Beginning in June 2014 and continuing to the spring of 2015, a community engagement lab will invite the public, the family and friends of First World War veterans to share their personal stories and artifacts. The lab will also travel to communities across Newfoundland and Labrador in the spring of 2014 to ensure that living memory of the war is documented before it is lost forever.
2. SITE DEVELOPMENT
The Rooms is located on the site of the former Fort Townshend, an 18th century British star-shaped citadel that was the second-largest British fort in North America. To recognize the historical importance of the site around The Rooms, a site plan was developed that will feature the demarcation of the perimeter of Fort Townshend. Visitors will be able to walk around the perimeter of the old fort on a lighted pathway while learning about the history of the structure which dominated the skyline of St. John’s for most of the 1800s.
Phase 1 of site development will be completed in the fall of 2013. The Where Once They Stood We Stand campaign encompasses Phase 2. As part of this second phase, the walking trail around the perimeter of Fort Townshend will be completed. In addition, construction of an amphitheatre and outdoor classroom space will extend the educational outreach of the exhibition, and other Rooms programming. Interpretation will include recognition of the Royal Newfoundland Constabulary and St. John’s Fire Department’s history on the site.
Extensive landscaping, tree-planting and sculpture courts for public art installation will beautify the site, transforming it into an educational community park space for visitors to The Rooms.
3. EDUCATION AND OUTREACH
Education and outreach is a cornerstone of The Rooms. Commemorating the First World War and its ripple effect on Newfoundland and Labrador will serve to honour and remember past generations and educate future ones.
To further enhance the accessibility of the exhibition, The Rooms will develop a companion exhibition catalogue and website which will be incorporated into The Rooms school programs and made available to schools throughout the province. This catalogue and interactive website will expand students’ engagement with the exhibition, extending the possibilities for exploring this important part of their history. An endowment for First World War public school programs will also be developed.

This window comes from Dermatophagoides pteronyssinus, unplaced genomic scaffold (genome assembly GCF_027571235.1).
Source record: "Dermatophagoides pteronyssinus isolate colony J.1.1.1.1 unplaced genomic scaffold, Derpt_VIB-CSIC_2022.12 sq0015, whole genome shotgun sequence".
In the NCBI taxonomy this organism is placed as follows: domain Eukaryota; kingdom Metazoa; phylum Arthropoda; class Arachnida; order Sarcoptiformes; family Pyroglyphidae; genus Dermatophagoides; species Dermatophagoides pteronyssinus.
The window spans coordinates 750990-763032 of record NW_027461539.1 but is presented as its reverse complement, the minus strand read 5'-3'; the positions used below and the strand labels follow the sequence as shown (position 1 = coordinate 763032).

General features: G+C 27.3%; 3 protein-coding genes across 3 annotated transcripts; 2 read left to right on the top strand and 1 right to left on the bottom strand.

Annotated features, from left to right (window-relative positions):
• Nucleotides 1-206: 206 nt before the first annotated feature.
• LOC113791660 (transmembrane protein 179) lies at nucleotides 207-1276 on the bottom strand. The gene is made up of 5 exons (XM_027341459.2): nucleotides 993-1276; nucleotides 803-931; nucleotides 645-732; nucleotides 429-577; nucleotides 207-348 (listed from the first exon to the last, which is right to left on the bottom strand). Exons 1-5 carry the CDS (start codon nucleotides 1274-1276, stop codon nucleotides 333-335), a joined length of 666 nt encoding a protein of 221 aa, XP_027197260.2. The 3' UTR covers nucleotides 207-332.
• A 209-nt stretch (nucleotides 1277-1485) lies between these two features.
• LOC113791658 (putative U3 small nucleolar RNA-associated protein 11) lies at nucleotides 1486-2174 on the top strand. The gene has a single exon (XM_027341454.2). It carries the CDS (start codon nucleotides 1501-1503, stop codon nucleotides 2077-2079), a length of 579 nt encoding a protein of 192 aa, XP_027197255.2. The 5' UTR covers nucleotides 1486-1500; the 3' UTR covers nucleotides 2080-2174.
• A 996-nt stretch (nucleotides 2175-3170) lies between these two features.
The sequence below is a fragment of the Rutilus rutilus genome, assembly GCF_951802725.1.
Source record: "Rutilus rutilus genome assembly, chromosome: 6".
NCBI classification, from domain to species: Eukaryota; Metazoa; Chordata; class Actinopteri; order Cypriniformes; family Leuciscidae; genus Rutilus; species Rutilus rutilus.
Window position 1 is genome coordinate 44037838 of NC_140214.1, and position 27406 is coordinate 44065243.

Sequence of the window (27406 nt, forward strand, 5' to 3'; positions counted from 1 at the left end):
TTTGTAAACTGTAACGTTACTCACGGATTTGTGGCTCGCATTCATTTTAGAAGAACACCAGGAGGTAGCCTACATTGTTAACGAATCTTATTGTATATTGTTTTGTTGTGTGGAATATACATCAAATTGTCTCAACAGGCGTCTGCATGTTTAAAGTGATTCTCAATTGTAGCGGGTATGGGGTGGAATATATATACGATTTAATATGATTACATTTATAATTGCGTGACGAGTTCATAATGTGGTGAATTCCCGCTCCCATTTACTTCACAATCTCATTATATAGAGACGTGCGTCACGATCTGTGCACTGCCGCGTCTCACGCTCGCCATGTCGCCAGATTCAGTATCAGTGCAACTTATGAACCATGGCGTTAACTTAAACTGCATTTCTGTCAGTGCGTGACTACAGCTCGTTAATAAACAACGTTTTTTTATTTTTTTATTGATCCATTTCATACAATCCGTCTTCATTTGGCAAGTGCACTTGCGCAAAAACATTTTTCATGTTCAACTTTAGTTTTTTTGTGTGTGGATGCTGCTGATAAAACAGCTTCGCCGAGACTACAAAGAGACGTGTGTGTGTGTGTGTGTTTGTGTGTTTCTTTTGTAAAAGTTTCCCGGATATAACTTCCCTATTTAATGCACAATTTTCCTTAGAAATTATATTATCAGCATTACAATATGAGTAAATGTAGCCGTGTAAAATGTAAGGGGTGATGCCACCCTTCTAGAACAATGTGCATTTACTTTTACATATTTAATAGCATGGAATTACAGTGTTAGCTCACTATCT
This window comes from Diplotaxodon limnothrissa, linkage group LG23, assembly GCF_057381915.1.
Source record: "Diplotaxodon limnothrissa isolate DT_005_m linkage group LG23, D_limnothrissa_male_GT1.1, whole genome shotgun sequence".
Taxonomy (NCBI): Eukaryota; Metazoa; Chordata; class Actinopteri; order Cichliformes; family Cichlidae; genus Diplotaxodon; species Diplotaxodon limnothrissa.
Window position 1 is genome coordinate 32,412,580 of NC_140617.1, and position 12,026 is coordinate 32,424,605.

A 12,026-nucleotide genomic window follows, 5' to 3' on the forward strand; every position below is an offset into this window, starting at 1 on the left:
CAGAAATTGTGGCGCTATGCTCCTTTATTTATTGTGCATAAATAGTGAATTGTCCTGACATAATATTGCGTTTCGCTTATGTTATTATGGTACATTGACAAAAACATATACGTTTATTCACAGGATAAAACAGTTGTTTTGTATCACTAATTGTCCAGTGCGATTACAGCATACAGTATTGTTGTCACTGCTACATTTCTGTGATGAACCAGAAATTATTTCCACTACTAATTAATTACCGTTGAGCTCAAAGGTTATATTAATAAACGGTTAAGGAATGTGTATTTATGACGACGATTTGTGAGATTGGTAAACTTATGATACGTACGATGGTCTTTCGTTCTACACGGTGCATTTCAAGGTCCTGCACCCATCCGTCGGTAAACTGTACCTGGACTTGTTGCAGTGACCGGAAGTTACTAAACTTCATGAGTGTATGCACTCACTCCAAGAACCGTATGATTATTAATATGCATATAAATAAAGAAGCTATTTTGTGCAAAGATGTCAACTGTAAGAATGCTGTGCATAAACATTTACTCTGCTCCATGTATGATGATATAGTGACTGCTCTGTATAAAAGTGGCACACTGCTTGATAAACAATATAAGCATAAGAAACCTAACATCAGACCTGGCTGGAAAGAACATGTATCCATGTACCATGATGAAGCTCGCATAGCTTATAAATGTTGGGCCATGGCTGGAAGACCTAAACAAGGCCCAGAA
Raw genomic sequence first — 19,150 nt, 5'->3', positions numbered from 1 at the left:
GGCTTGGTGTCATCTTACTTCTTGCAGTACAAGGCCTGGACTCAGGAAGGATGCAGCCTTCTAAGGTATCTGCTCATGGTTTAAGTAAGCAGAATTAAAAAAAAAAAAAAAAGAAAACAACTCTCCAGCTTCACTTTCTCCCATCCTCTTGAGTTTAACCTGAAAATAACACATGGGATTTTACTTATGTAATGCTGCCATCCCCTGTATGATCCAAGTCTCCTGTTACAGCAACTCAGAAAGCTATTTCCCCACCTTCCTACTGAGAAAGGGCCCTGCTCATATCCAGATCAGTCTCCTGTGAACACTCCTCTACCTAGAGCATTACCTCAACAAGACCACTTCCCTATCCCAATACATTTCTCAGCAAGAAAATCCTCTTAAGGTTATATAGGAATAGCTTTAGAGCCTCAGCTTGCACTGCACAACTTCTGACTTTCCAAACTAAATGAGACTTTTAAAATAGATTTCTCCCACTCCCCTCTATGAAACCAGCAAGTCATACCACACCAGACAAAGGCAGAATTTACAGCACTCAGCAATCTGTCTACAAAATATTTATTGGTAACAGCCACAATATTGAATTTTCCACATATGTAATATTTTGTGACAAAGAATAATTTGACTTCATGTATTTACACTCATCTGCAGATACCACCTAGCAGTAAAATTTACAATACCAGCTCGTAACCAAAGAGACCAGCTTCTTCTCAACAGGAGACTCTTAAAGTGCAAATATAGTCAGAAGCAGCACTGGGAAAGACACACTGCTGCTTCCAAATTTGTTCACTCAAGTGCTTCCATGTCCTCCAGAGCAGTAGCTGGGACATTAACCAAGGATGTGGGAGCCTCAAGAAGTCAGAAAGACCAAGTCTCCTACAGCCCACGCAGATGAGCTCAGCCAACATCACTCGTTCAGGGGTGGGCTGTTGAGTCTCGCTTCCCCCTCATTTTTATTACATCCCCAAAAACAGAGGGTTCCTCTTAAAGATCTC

In addition, a Beaumont-Hamel travelling exhibition will be developed in partnership with the Canadian War Museum and will visit communities across Newfoundland and Labrador from 2016 onwards, ensuring that this treasured piece of our history is accessible to as many people as possible.
4. ARCHAEOLOGICAL EXHIBITION
The location of The Rooms was chosen for many of the same reasons that British military planners chose to build Fort Townshend on the site in the late 1700s - the vantage point provides an exceptional view of the harbour and The Narrows, the traditional gateway to St. John’s. Telling the story of the significant role this location played in the defence of British North America through excavation of the archaeological remains of Fort Townshend has always been part of The Rooms master plan. The Provincial Archeology Office provided guidance and expertise during the building of The Rooms and will continue to provide such input over the course of the excavation. Revealing these significant military ruins and incorporating an active archaeological site within the walls of the building will create a unique interpretation opportunity for visitors, and complement the exterior demarcation of the star-shaped citadel of Fort Townshend on the grounds of The Rooms.
THE TIME IS NOW
Not since the National War Memorial was built in St. John’s and the caribou monuments were placed in France and Belgium in the 1920s has there been an effort of this magnitude to honour and keep alive the memory of our fallen ancestors and the story of our remarkable history.
On the eve of the 100th anniversary of the most formative event in the history of Newfoundland and Labrador, we would be honoured if you would join with us to capture the remarkable story of the First World War and its profound impact on our history and culture.
We can think of no greater way to commemorate our ancestors who sacrificed so much than to ensure that nothing be forgotten.
We have enlisted the help of many prominent Newfoundlanders and Labradorians to serve on our campaign cabinet and hope you will aid us in our efforts.
Dean Brinton, CEO
The Rooms Corporation of Newfoundland and Labrador
Tom Foran, Chair
The Rooms Corporation of Newfoundland and Labrador
Board of Directors
General Rick Hillier and Seamus O’Regan
Lisa Browne Vice-Chair, The Rooms Board of Directors
Enlist Now poster, courtesy of the Virtual Reference Library, Toronto Public Library.